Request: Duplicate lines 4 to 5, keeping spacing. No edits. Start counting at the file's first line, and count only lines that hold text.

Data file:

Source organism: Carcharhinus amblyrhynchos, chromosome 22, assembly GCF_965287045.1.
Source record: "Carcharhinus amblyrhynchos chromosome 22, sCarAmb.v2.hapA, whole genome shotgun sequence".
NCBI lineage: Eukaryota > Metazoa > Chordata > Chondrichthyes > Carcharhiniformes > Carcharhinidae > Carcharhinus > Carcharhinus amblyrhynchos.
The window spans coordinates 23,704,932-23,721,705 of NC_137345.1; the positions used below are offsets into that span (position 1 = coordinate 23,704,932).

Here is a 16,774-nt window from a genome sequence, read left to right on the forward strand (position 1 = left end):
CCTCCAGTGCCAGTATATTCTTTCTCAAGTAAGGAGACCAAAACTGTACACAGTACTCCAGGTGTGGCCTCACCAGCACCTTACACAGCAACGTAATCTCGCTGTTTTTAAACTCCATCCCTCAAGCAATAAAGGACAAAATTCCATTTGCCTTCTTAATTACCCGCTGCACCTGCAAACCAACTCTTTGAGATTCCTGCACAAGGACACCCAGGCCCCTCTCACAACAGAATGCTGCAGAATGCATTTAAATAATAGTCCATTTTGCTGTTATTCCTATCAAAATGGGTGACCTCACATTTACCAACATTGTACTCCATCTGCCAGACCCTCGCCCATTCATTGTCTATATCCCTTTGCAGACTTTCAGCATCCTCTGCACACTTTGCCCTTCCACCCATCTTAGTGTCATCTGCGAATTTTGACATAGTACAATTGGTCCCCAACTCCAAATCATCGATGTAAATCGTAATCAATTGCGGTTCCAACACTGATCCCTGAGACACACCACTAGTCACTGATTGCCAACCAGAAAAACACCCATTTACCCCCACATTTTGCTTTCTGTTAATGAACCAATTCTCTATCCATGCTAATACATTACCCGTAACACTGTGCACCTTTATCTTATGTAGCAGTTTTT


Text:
The window spans coordinates 23,704,932-23,721,705 of NC_137345.1; the positions used below are offsets into that span (position 1 = coordinate 23,704,932).

Here is a 16,774-nt window from a genome sequence, read left to right on the forward strand (position 1 = left end):